By Jessica Migala, ,
Published May 19, 2017
Those heels are killing your feet. Wait, should you take the bread off your sandwich or do you “get to” eat it today? And is it you, or are people looking at how your butt looks in your jeans? With this stream of thinking, it’s hard to pay attention to anything else.
The idea that women devote much of their mental space to how they look is at the forefront of the new book “Beauty Sick: How the Cultural Obsession with Appearance Hurts Girls and Women.” The author, Renee Engeln, PhD, a professor of instruction in the department of psychology at Northwestern University, makes the case that society presses upon girls from a young age that beauty is everything — only to call them superficial for doing so when they grow up and make it a priority.
More critically, the ramifications of beauty sickness include eating disorders and disordered behaviors around food; body worries are linked to depression, particularly in adolescent girls. Plus, there’s social anxiety, fear people are looking at you in a sexual way, and safety concerns, Engeln told Fox News.
And then there are the everyday consequences. “We have this limited amount of time on the planet to do what we need to do. We’re making a trade-off and losing the ability to spend our mental resources on doing something else,” Engeln said. Basically, when you’re so concerned that your looks or weight aren’t measuring up, what aren’t you focusing your energy on? That’s right: your hopes, dreams, values and ambitions.
If you’re a parent with a daughter, you can start making small changes to your own behaviors to battle back — and, hopefully, instill in them a stronger sense of self-esteem. “A lot of women fear passing [these beliefs] onto their daughters,” Engeln said, but “mothers have a lot of power to set a new tone.”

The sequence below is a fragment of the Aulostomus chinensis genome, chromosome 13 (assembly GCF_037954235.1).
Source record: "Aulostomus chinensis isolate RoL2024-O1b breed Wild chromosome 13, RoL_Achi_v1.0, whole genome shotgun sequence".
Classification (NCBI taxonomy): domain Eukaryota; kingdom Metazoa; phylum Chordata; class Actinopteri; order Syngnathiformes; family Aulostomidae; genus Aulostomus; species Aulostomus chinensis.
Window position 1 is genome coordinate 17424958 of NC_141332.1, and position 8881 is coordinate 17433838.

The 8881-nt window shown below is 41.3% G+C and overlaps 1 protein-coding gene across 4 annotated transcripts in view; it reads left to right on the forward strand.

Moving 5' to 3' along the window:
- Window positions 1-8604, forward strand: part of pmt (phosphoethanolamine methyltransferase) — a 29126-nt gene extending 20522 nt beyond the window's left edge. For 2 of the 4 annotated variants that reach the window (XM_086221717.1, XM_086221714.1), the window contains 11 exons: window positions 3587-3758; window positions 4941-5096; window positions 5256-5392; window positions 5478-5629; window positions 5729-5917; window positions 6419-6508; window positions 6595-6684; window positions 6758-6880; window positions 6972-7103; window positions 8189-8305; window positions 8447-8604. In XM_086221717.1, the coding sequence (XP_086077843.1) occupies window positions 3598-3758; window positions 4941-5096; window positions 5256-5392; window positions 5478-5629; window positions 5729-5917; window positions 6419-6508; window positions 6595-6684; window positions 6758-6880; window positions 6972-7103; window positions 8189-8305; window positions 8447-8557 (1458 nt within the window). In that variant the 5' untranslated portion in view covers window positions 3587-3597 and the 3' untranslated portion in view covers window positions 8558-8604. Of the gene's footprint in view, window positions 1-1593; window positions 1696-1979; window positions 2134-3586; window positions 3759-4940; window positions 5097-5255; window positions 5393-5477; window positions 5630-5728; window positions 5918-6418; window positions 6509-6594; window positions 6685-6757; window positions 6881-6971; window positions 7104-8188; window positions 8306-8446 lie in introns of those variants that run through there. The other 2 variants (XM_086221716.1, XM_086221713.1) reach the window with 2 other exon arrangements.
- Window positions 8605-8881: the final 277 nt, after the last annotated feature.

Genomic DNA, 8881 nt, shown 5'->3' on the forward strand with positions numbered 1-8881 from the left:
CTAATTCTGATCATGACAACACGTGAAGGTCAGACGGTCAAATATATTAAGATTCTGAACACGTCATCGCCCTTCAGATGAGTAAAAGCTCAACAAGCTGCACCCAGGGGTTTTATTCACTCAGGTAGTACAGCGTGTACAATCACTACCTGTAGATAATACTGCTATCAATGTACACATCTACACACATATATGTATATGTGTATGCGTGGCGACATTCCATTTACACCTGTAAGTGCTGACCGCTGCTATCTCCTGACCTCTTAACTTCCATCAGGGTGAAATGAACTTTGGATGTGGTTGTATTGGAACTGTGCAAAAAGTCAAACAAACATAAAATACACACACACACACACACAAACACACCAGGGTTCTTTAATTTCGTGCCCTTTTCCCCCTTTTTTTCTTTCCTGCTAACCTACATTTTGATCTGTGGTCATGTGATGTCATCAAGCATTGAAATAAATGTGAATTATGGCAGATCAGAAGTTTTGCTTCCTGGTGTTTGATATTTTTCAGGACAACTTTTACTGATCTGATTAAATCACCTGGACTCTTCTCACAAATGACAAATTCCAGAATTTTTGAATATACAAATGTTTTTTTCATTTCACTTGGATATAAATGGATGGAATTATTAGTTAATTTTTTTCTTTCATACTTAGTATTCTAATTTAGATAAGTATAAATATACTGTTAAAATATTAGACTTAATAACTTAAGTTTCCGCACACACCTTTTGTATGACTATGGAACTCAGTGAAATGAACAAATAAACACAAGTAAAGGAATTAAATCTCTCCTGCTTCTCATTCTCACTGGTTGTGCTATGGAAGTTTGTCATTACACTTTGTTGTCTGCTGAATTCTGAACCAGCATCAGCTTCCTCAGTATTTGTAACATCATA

Here are five things you can do, whether your daughter’s a teen, tween — or a toddler:
1. Avoid praising her looks as No. 1.
Challenge your tendency to talk about her appearance. “When you comment on it, it’s a sign that that’s what you find important. Focus on all the other wonderful qualities of your daughter,” Engeln advised.
2. Rethink the dress.
Yep, little girls are cute with giant bows on their heads and frilly dresses, but if she looks uncomfortable wearing it or finds it hard to play in it, consider the message it sends: that beauty is about discomfort and “how you look is more important than how you feel,” Engeln said. Try to dress her in clothes that allow her to move freely.
3. Refine social media.
“Adolescence is where the trouble really starts,” Engeln said. Talk to your daughter about what she’s posting on her social media accounts and why. “If the answer is she’s posting a photo because she want people to say she’s attractive or sexy, say, ‘Let’s think carefully about that,’” she advised. Posting these types of photos feeds a cycle of needing more and more affirmation, which doesn’t feel good in the long run.
4. Get dads in on it, too.
Fathers who treat their wives with respect, care and affection go a long way in teaching daughters to feel good about themselves. Men can think about how they’re talking about other women, too. The idea is to teach young girls that it’s not the girl’s job to focus on how they look — and for men to comment on it, Engeln noted.
5. Rethink your self-talk.
We learn a language of self-loathing from the women in our lives — and we can unlearn it, too, Engeln said. For moms, “it’s OK to struggle with your own body image, but your daughter doesn’t need to hear it,” she said. “Every time you talk about your body, it makes them think about theirs.”